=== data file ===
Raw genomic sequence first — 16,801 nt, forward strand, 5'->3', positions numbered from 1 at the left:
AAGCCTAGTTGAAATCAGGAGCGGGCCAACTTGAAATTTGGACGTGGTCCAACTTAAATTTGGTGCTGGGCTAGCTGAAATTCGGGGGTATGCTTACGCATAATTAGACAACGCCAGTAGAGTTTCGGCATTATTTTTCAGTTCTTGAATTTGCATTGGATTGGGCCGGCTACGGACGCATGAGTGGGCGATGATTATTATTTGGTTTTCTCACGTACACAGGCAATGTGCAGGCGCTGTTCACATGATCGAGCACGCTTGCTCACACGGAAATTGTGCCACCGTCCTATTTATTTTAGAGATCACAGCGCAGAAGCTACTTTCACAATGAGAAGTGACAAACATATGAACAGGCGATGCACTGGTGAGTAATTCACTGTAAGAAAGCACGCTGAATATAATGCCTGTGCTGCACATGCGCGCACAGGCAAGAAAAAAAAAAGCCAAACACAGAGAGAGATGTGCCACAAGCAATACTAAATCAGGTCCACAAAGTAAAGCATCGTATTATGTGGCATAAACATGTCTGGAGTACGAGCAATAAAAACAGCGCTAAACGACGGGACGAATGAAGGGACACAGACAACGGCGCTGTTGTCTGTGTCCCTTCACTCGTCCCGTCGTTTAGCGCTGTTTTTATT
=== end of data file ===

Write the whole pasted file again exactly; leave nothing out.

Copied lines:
Raw genomic sequence first — 16,801 nt, forward strand, 5'->3', positions numbered from 1 at the left:
AAGCCTAGTTGAAATCAGGAGCGGGCCAACTTGAAATTTGGACGTGGTCCAACTTAAATTTGGTGCTGGGCTAGCTGAAATTCGGGGGTATGCTTACGCATAATTAGACAACGCCAGTAGAGTTTCGGCATTATTTTTCAGTTCTTGAATTTGCATTGGATTGGGCCGGCTACGGACGCATGAGTGGGCGATGATTATTATTTGGTTTTCTCACGTACACAGGCAATGTGCAGGCGCTGTTCACATGATCGAGCACGCTTGCTCACACGGAAATTGTGCCACCGTCCTATTTATTTTAGAGATCACAGCGCAGAAGCTACTTTCACAATGAGAAGTGACAAACATATGAACAGGCGATGCACTGGTGAGTAATTCACTGTAAGAAAGCACGCTGAATATAATGCCTGTGCTGCACATGCGCGCACAGGCAAGAAAAAAAAAAGCCAAACACAGAGAGAGATGTGCCACAAGCAATACTAAATCAGGTCCACAAAGTAAAGCATCGTATTATGTGGCATAAACATGTCTGGAGTACGAGCAATAAAAACAGCGCTAAACGACGGGACGAATGAAGGGACACAGACAACGGCGCTGTTGTCTGTGTCCCTTCACTCGTCCCGTCGTTTAGCGCTGTTTTTATT